noun, (used with a singular verb)
Electricity. the standard unit of electrical conductance in the International System of Units (SI), equal to the reciprocal of the ohm and replacing the equivalent MKS unit (mho)
(Ernst) Werner von
[ernst ver-nuh r fuh n] /ˈɛrnst ˈvɛr nər fən/ (Show IPA), 1816–92, German inventor and electrical engineer.
his brother, Sir William (Karl Wilhelm Siemens) 1823–83, English inventor, born in Germany.
noun (pl) siemens
the derived SI unit of electrical conductance equal to 1 reciprocal ohm S Formerly called mho
Ernst Werner von (ɛrnst ˈvɛrnər fɔn). 1816–92, German engineer, inventor, and pioneer in telegraphy. Among his inventions are the self-excited dynamo and an electrolytic refining process
his brother, Sir William, original name Karl Wilhelm Siemens. 1823–83, British engineer, born in Germany, who invented the open-hearth process for making steel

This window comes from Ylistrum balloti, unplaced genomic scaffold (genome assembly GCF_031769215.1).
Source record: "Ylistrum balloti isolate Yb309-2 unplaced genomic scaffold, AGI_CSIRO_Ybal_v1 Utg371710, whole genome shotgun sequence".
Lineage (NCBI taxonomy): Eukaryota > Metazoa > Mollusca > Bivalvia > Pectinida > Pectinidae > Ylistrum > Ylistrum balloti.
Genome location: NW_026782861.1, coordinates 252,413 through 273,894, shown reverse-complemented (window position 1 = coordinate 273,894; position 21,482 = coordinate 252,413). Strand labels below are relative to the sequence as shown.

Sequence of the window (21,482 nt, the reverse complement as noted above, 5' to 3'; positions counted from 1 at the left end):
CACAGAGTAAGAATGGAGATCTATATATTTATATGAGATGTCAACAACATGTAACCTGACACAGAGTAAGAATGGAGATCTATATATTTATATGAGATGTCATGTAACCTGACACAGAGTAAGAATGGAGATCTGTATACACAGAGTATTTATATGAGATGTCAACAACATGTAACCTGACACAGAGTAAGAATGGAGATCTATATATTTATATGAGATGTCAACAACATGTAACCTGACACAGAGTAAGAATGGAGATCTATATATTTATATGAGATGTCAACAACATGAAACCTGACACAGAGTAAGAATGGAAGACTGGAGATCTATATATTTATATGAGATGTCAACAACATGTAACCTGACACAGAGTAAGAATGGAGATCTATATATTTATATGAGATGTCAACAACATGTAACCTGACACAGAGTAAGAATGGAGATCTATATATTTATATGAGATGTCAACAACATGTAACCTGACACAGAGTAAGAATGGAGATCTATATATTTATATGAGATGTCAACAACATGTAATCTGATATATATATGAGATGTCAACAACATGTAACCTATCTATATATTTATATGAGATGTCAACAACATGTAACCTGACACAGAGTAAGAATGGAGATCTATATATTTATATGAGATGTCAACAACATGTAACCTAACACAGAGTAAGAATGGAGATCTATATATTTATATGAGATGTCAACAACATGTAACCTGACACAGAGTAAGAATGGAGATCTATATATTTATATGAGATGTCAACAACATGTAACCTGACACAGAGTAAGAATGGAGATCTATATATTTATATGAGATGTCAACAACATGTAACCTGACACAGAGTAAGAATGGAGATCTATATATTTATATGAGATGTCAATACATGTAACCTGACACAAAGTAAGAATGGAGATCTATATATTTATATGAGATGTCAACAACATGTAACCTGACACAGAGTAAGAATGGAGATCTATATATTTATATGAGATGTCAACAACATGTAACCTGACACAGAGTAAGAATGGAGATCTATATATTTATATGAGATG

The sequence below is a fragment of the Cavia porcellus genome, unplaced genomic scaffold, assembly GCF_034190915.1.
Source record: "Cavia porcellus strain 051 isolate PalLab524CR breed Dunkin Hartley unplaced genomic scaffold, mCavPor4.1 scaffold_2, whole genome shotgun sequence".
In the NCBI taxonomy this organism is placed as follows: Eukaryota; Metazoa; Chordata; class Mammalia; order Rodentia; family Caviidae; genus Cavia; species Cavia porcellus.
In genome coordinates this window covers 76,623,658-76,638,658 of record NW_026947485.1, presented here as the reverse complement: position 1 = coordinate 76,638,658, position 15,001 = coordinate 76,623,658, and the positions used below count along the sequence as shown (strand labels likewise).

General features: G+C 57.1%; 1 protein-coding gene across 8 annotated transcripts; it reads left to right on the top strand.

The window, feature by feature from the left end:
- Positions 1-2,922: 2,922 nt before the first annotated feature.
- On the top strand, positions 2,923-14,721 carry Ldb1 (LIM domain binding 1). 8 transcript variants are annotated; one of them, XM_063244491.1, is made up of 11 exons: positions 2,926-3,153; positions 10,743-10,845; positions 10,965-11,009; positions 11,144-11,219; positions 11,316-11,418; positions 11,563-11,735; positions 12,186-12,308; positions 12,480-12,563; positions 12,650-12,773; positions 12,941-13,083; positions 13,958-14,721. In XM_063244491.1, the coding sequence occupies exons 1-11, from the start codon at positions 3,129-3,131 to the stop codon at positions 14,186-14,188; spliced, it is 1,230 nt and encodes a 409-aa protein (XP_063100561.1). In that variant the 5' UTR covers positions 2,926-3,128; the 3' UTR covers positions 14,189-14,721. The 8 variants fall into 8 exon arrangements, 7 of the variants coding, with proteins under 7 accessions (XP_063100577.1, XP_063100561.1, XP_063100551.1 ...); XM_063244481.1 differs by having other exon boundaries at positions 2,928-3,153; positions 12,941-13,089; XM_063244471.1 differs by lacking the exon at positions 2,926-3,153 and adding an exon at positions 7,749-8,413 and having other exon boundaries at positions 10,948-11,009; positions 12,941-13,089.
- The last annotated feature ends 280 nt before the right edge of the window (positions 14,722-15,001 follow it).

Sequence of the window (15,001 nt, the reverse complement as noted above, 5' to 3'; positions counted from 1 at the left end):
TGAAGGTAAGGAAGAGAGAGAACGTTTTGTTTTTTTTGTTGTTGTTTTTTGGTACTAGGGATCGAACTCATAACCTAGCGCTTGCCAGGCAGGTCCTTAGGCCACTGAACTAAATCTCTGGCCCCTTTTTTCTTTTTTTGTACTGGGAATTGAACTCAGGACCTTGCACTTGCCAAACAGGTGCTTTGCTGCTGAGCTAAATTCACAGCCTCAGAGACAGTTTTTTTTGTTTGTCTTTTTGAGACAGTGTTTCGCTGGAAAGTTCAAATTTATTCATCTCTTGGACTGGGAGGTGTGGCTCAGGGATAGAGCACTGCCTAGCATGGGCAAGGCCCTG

siemens sie·mens (sē’mənz)
n. pl. siemens
A unit of electrical conductance in the International System of Units, equal to one ampere per volt.
A German semiconductor and electronics manufacturer.
noun 1. a city in NW Cambodia, near Angkor.
noun 1. a city in Tuscany, in central Italy, S of Florence: cathedral. noun 1. a walled city in central Italy, in Tuscany: founded by the Etruscans; important artistic centre (13th–14th centuries); university (13th century). Pop: 52 625 (2001)
adjective 1. of or relating to Siena or its people. 2. pertaining to or designating the style of painting developed in Siena during the late 13th and 14th centuries, characterized by a use of Byzantine forms and iconography modified by an increased three-dimensional quality, decorative linear rhythms, and harmonious, although sometimes ornamental, color. noun, plural […]
noun 1. Henryk [hen-rik] /ˈhɛn rɪk/ (Show IPA), 1846–1916, Polish novelist: Nobel prize 1905. noun 1. Henryk (ˈxɛnrik). 1846–1916, Polish novelist. His best-known works are Quo Vadis? (1896), set in Nero’s Rome, and the war trilogy With Fire and Sword (1884), The Deluge (1886), and Pan Michael (1888), set in 17th-century Poland: Nobel prize for […]